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Shell’s dismal track record on transparency

“Shell is very different from Enron. We were criticized for that some time ago and I’’m glad we have a absolutely rock-solid way we do business. It’s all completely transparent, as far as Shell is concerned.”

By John Donovan

Following publication of my article Shell false pledges of transparency and openness contributors to this website have been accused of hating Shell. That is not the case.

Many of us do, however, take great exception to the hypocritical claims made by successive RDS Chairman and CEO’s over many years that Shell operates within an ethical code – the General Business Principles – which includes a pledge of transparency.

Shell Group Chairman Sir Mark Moody-Stuart preached transparency while conspiring with senior colleagues to hide information from Shell shareholders.

During a Bloomberg interview in 2002 with his successor Sir Phillip Watts, reference was made to transparency.

The following is an extract from his exchange with Guy Collins of Bloomberg on 8 February 2002: –

COLLINS: I want to ask you about Enron and any parallels there. Do you have any off balance sheet liabilities? Do you have trigger mechanisms in place that make you vulnerable to changes in the share price or credit ratings?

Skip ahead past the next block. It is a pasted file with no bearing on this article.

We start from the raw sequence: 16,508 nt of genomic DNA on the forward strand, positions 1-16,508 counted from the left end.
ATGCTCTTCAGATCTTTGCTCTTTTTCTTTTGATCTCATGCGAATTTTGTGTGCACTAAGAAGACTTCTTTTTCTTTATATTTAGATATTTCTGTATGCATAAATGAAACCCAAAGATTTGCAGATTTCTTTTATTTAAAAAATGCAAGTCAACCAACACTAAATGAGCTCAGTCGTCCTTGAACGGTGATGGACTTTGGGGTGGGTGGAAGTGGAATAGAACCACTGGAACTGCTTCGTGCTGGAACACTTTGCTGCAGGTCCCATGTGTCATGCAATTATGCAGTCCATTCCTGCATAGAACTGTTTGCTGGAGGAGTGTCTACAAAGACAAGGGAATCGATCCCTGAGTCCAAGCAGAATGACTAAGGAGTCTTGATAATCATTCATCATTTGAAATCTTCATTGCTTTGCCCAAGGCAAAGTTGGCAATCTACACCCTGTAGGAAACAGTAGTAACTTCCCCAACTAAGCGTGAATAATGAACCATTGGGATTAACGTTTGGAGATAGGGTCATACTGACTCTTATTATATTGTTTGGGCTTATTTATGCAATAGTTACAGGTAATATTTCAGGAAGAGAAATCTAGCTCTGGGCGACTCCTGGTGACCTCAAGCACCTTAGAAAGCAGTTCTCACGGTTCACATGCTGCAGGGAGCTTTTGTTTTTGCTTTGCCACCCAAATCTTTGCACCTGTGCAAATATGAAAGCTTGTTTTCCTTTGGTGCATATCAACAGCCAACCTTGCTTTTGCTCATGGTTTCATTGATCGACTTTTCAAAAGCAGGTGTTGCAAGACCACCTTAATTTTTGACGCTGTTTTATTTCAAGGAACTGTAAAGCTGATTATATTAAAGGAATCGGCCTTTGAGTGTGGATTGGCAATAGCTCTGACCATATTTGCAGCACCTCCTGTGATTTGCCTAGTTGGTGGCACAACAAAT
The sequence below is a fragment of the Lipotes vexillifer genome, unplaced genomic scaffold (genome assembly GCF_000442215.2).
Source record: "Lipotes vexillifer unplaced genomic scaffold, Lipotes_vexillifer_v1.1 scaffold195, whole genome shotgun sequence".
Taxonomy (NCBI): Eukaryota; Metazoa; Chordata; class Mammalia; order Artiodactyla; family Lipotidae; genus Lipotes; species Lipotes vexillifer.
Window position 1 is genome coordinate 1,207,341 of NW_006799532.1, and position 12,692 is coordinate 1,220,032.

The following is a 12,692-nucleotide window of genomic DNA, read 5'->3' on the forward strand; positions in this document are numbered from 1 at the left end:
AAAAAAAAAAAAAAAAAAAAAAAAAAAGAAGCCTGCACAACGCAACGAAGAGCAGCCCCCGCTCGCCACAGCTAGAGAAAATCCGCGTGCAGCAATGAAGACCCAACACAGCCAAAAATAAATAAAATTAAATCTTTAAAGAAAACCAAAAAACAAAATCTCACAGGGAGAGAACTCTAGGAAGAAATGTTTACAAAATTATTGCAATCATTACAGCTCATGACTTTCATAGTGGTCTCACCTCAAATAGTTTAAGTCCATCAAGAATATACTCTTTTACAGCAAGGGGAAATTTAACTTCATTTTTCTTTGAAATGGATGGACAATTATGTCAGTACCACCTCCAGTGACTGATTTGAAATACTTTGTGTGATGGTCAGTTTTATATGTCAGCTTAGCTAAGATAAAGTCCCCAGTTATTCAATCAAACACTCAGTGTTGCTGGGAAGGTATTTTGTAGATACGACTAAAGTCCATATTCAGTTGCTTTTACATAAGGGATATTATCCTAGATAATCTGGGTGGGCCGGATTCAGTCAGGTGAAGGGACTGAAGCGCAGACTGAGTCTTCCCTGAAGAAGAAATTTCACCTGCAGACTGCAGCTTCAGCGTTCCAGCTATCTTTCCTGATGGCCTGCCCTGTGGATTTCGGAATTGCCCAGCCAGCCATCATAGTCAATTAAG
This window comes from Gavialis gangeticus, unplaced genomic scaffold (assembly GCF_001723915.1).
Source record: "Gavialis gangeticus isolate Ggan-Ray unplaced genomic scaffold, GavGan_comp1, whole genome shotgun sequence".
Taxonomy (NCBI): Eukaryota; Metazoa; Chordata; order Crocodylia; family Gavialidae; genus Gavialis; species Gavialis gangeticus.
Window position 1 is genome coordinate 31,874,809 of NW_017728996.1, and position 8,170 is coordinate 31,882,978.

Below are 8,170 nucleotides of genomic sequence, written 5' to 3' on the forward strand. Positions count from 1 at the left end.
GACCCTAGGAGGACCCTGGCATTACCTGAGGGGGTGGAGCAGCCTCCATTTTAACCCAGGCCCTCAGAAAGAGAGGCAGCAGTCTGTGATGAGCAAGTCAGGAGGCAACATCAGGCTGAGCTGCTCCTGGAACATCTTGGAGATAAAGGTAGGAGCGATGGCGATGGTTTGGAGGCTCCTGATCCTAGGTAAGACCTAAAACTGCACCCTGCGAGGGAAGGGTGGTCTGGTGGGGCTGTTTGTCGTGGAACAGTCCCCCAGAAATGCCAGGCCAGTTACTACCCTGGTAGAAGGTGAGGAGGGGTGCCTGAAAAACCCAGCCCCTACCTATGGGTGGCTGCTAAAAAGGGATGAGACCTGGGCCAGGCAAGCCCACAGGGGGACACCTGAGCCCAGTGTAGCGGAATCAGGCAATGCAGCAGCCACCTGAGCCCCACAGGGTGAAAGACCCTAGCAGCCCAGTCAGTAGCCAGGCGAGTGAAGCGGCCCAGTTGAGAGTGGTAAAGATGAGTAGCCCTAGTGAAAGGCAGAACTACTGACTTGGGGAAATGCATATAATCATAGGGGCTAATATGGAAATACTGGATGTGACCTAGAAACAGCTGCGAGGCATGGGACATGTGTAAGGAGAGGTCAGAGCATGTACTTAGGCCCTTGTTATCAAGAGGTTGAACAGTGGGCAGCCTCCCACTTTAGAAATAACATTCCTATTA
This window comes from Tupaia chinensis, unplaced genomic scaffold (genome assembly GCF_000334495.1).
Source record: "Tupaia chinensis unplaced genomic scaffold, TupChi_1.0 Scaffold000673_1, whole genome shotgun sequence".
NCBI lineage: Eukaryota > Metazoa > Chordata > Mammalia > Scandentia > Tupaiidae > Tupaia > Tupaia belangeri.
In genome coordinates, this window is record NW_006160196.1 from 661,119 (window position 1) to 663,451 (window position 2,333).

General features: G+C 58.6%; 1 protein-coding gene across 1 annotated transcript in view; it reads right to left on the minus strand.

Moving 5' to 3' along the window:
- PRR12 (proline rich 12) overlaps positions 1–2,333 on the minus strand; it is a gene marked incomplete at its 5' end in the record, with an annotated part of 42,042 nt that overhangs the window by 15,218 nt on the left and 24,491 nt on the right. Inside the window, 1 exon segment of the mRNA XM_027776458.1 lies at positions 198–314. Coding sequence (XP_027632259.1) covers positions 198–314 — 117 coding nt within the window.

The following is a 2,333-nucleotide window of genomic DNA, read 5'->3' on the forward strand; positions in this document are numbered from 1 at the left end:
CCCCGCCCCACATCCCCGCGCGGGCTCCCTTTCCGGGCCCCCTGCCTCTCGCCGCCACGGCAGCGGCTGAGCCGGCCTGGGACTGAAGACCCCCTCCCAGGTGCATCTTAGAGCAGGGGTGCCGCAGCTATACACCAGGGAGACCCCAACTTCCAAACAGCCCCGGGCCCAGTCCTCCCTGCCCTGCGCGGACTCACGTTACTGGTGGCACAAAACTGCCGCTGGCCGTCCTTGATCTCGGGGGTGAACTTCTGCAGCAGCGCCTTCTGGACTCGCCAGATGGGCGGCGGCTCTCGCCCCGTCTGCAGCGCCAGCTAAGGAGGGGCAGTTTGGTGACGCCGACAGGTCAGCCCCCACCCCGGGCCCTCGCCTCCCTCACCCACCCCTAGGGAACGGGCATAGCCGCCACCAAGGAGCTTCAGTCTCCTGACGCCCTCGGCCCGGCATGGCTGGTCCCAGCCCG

WATTS: Shell is very different from Enron. We were criticized for that some time ago and I’’m glad we have a absolutely rock-solid way we do business. And, if you read our annual report, you read our footnotes and all the details, everything is in there. It’s all completely transparent, as far as Shell is concerned.

The reality was very far removed from the pledges of transparency.

On 9 November 2003 Royal Dutch Shell Group Managing Director/Boss of Exploration & Production, van de Vijver, sent the following infamous email to the Group Chairman, Sir Philip Watts complaining that he was: –

becoming sick and tired about lying about the extent of our reserves issues and the downward revisions that need to be done because of far too aggressive/optimistic bookings.

The Shell reserves scandal burst into the public domain in January 2004.  Sir Phillip and van de Vijver were forced to resign.

Jeroen van der Veer was also complicit in the reserves scandal and as Bill Campbell (a retired Shell International HSE Group Auditor) will testify, also reverted to the Shell management cover-up culture in respect of the Shell Brent Bravo scandal.

His successor, Peter Voser became mired in cover-up scandals not only at Shell, but also at UBS Bank. See Peter Voser and the UBS scandals.

I had hoped for better things from Ben van Beurden on the transparency front, but when it came to choosing between financial considerations and transparency, he instructed Simon Henry not to co-operate with police searching Shells’ HQ in February of this year.

(Mr. Van Beurden is heard on the intercept warning Henry not to volunteer any information that is not requested if approached by the police and discussing the ramifications for the company’s share price.)

An approach directly opposite to being transparent.

Articles ends

The above includes some extracts from my 2011 article: Shell is very different from Enron.

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